Brandon Waller is the voice and creative force behind Bam’s Vegan food truck, which was, until recently, a weekend fixture at the Dallas Farmers Market. Waller has self-published a trio of e-books that are allowing him to continue to reach his audience—and a wider world of vegan-curious cooks—though his food truck has not been a presence at the Market since the pandemic forced closures mid-March.
Like many, Waller has had to struggle to find a way to adapt and secure new sources of revenue, once cut loose from a stable base. That’s partly where e-books came in. He always wanted that broader platform, though.
“I was always a person who wanted to reach more people than I can physically,” he says; it’s why he never wanted a full-blown restaurant. “I can’t cook for the whole world, but I can at least try my hardest to teach the world how to cook” with a book of recipes whether in New York, California, or Germany (yes, all of those places, and he has a following in England, too).
Waller launched his first e-book last year on July 4, with summertime vegan grilling recipes that made a splash. On the cover basks a halved pineapple with what looks like glazed, barbecued shrimp on skewers (of course they’re not; they’re made with konjac root, and easy to source, Waller tells you in the recipe notes). Look closely, and notice the crystals in the corner, part of an aesthetic that’s one element of Waller’s signature. It’s all fiesty and beachy and utterly like summer. Already, you’re hooked. Recipes—from “bomb-ass black bean burgers” or fried oyster-mushroom sandwiches to sauces like cashew queso, aioli (with charred lemon and black garlic), or a pineapple jalapeño barbecue sauce—actually have a good deal of crossover and mix-and-match.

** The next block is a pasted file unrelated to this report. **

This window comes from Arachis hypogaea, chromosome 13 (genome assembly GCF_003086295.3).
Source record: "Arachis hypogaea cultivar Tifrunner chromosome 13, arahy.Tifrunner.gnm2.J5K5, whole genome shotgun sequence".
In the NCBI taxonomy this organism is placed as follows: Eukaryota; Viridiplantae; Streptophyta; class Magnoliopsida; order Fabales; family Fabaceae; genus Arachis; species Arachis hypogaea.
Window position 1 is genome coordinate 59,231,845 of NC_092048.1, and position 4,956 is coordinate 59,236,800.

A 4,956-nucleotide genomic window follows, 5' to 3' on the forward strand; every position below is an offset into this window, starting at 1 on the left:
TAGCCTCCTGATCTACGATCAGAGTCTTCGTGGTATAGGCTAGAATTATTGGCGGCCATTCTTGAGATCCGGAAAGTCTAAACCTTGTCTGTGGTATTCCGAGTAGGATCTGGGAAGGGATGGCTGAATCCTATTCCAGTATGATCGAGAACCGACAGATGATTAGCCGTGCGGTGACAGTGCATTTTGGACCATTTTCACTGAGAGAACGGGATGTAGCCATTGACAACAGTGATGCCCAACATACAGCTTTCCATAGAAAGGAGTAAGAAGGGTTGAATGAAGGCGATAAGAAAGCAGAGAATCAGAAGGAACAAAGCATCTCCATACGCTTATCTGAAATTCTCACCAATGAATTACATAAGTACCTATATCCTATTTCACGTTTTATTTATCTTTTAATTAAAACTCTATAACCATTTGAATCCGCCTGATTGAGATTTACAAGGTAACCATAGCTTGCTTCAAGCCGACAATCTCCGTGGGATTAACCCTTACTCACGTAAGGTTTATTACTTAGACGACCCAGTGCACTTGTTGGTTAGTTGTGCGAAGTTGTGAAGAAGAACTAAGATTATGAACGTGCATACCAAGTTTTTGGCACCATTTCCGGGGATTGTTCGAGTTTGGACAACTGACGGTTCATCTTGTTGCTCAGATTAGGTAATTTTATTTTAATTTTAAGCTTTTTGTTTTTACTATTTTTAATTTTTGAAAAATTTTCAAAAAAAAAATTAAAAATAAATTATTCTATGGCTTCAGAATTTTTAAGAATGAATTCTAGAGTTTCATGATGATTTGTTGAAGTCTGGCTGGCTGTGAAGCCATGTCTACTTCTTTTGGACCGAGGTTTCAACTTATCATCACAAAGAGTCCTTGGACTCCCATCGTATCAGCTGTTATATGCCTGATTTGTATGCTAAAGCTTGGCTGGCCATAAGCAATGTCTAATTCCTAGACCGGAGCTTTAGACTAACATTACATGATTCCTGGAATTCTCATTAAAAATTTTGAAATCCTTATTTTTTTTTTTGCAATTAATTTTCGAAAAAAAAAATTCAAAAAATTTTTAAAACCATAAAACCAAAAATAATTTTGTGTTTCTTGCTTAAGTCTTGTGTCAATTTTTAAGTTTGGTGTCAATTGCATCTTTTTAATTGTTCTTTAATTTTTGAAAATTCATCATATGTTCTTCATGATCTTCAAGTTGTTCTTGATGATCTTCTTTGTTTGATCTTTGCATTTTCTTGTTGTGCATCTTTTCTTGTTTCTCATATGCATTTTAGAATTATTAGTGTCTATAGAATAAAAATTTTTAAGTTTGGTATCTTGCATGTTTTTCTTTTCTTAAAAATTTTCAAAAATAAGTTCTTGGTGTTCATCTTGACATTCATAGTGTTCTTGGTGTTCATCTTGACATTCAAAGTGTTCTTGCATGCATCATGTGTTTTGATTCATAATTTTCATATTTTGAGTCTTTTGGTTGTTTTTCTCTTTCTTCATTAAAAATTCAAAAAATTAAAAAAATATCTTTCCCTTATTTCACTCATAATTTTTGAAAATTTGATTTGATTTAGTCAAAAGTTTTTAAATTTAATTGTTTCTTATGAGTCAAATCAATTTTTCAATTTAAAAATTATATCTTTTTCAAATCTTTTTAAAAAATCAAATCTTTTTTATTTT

The thing you should know about Bam’s Vegan’s e-cookbooks is that you will want to make the cashew sour cream and then be inclined to slather it on everything. Last night, I made a second batch, and I predict it will not last the week.
The second collection, Love Has Rules, was released in February on Valentine’s Day, and offers recipes to woo a beloved with chocolatey red velvet waffles cascading vegan mascarpone; angel-hair carbonara with vegan bacon and cashew “Parmesan”; and a balsamic portobello mushroom steak dinner. Waller put it together in a week—shooting, recipe creation, editing.
The most recent, Short Sunday, includes his photography and musings on philosophy and life. “The one that I dropped for the pandemic,” as he calls it, came at a time when he was fueled by uncertain times. “I was to a point where I couldn’t sleep, because I was worried about money,” Waller says. It came together in nine hours. “I want people to think bigger than they are because at the end of the day that’s all we have in terms of progression. So, that’s what I want to start giving to the cookbooks. Not just my personality, but I want to just let people think.”
For Waller, veganism itself has always been about thinking and, as he puts it, trying to “manifest higher.” One of his driving goals was to encourage the Black community to espouse a more plant-based diet that he sees as a powerful link to health. For him, with a degree in environmental science alongside strong community ties, it all swirls together: community, destiny, and food are one.
He is on the brink of opening a brand-new smoothie bar and commissary in the Irving-Las Colinas area, a place for raw-leaning wraps and bowls that will be a yin to his Bam’s Vegan burger-truck yang. The commissary kitchen will double to prep pantry goods, such as jars of sauces, like his popular, creamy The Truth Sauce and other items that you can take home with you and make your own.